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08 Jul 2019 , by hollyashby

Starting to meditate when you’re prone to depression

Perhaps one of the most promising things about meditation is that initial studies suggest it can relieve the symptoms of depression. Depression is something that affects huge amounts of people, with the World Health Organisation listing it as one of the leading causes of disability worldwide – and it’s an illness that can place barriers in the way of our ability to enjoy life. Using meditation in a wider self-care routine can be one way to reduce the impact of depression, but where should you begin?

– Choose the right time for you

While meditation can sometimes help people who are experiencing an acute episode, for most, it’s unlikely that meditation is a viable prospect if they are suffering with severe symptoms. Anecdotally speaking, it’s possible to have great success in overcoming depression through meditative techniques, but it’s perhaps most helpfully pursued when symptoms are mild, or as a protective measure to prevent relapse.

Meditation shouldn’t replace front-line mental health services or your doctor’s advice, and if you find that the meditation technique you have chosen worsens feelings of despondency – and you don’t have the tools to work through these feelings at this time – inform the pertinent professionals and don’t continue with this practice until you are further along in your recovery.

– Seek experienced meditation teachers and discuss your intentions with health professionals

If you suffer with depression, you are going to have more complex needs than someone who is fully well. Seeking guidance in a meditation practice – someone you can discuss any issues with and call on for further support – is an important aspect of starting to meditate in these circumstances. You should also bring up meditation for depression with your GP and any mental health professionals you are engaged with (such as therapists).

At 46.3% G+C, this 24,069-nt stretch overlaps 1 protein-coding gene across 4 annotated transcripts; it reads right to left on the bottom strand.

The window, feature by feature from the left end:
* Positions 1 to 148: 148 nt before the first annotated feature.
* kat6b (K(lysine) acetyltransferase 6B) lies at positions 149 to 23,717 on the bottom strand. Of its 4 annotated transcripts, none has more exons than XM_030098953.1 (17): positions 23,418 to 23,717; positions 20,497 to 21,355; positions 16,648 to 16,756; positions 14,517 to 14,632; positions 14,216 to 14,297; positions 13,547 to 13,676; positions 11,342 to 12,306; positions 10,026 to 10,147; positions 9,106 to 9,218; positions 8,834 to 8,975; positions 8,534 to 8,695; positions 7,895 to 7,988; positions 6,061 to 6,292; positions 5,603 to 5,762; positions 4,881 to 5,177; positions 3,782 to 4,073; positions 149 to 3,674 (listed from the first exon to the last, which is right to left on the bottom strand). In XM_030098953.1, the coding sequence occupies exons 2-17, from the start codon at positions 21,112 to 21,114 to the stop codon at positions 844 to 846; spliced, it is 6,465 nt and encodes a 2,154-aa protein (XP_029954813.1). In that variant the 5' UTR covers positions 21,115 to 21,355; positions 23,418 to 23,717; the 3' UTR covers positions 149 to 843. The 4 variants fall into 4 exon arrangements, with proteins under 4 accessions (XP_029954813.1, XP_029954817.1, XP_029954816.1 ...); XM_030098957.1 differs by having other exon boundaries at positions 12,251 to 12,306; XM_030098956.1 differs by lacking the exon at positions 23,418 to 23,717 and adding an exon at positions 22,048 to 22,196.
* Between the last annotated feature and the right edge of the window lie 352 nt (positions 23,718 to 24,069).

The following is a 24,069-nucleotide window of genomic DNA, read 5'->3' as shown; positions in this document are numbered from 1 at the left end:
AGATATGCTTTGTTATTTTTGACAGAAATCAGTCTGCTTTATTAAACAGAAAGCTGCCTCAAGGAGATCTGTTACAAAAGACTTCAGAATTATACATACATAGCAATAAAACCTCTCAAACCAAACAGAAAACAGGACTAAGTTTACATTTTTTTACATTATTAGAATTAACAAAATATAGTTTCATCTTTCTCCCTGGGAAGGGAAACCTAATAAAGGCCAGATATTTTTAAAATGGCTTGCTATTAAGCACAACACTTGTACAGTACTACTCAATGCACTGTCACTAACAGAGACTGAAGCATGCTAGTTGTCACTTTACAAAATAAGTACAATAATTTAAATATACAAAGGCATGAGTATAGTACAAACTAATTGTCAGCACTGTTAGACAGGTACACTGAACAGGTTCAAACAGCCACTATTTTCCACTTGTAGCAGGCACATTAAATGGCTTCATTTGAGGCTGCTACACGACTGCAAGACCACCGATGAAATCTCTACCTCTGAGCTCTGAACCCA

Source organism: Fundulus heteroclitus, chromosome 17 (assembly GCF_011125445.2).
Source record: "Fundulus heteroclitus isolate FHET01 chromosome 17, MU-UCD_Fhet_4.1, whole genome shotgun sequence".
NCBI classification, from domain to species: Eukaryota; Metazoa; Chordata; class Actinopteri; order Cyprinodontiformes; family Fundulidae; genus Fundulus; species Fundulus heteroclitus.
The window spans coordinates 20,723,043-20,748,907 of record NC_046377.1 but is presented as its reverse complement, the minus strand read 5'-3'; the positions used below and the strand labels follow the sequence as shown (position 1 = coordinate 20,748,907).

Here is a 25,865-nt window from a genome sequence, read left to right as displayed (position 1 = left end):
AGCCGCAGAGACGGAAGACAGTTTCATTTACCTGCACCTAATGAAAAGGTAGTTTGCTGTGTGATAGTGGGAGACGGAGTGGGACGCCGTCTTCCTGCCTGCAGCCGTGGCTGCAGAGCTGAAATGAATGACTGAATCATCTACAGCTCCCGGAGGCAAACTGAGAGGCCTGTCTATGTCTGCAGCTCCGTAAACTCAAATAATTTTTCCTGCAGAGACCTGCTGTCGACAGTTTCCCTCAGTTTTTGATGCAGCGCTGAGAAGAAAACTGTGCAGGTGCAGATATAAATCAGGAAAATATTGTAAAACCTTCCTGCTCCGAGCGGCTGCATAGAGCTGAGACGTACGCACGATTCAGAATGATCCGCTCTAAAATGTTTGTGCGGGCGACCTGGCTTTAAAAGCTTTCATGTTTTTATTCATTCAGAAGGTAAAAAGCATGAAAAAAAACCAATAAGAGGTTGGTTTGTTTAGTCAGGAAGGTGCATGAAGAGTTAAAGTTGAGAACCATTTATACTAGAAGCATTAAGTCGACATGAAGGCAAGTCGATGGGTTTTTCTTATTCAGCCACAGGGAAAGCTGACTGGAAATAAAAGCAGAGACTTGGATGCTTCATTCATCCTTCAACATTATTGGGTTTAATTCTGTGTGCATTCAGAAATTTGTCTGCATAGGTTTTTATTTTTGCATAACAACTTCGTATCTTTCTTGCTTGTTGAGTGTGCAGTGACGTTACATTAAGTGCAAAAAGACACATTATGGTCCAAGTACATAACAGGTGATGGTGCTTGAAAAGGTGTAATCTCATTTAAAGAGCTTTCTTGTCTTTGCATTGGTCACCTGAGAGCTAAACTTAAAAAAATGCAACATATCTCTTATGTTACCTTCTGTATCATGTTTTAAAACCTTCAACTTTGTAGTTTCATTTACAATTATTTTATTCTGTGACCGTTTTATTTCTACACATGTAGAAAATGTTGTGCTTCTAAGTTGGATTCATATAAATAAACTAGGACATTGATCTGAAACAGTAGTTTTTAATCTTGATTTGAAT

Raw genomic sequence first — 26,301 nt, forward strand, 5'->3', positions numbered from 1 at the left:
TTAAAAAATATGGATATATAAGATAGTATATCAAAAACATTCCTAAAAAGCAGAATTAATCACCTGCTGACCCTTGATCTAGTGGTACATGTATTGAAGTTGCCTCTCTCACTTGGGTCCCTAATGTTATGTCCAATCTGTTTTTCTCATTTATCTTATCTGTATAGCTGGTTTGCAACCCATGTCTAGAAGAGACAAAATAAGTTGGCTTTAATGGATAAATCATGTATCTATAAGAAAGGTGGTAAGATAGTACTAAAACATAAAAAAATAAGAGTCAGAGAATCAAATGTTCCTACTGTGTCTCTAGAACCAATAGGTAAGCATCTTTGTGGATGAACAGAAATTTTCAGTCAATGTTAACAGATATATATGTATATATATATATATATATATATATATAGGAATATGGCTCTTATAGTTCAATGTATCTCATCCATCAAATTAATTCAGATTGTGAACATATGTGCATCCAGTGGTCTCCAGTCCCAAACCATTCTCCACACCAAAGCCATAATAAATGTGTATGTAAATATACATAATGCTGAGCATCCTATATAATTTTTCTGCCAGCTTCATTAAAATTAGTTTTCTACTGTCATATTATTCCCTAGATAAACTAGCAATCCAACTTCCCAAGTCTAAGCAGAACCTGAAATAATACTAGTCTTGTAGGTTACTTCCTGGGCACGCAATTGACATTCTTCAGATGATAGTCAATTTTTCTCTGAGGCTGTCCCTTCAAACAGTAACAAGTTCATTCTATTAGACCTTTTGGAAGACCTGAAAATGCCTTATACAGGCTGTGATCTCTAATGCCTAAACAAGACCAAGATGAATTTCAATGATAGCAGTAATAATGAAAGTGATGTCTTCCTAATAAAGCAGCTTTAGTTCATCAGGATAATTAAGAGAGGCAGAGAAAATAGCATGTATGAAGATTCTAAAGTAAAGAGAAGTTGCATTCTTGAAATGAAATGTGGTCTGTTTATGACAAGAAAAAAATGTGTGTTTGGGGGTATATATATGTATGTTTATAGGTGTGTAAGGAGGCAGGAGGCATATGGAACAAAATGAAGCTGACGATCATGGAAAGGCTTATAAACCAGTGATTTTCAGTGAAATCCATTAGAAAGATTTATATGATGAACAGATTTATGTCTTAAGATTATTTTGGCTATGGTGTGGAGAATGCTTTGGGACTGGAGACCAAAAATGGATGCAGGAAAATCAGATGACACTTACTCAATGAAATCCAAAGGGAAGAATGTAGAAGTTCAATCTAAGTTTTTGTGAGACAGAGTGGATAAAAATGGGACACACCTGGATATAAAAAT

This is because depression is so highly individualised in its expression that you may find some meditation techniques more appropriate than others. People who are depressed tend to find it more difficult to engage in new tasks, so it’s important to use a technique that’s both easy and right for you on a personal level. By keeping your circle of support informed about your meditation practice they can help you keep an eye on its effect on you and steer you in the right direction.

– Allow yourself time

The changes meditation brings about in us are often subtle and incremental. You may find that your symptoms gradually lift, or that you can begin to view your depression as something separate and controllable, rather than an inherent and domineering aspect of your personality. Let go of any expectation of what meditation should feel like and the idea that you aren’t doing it “properly”. It’s consistency that’s the key, not a vague idea of performance – where you are fighting yourself in an attempt to empty your mind and instantly feel better.

Meditation can and does help people everyday when they are living with depression – and for some, it even becomes the key factor that leads to a full recovery. As a simple technique that’s easy to fit into daily life, it can slot seamlessly into the routine of other self-care practices that you have found work for you, whether that’s going for a run or enjoying a long soak.

In this way, meditation can become part of a long-term strategy devised by yourself and your GP for managing your symptoms and coming out of the other side. It’s not a quick fix, but it is often a source of support and stability, and a method that may just help you find sustainable and lasting wellbeing.

Holly Ashby is a writer who has written extensively about wellbeing, health and meditation. She currently works for the meditation centre Beeja meditation, who help people to combat stress using meditation.

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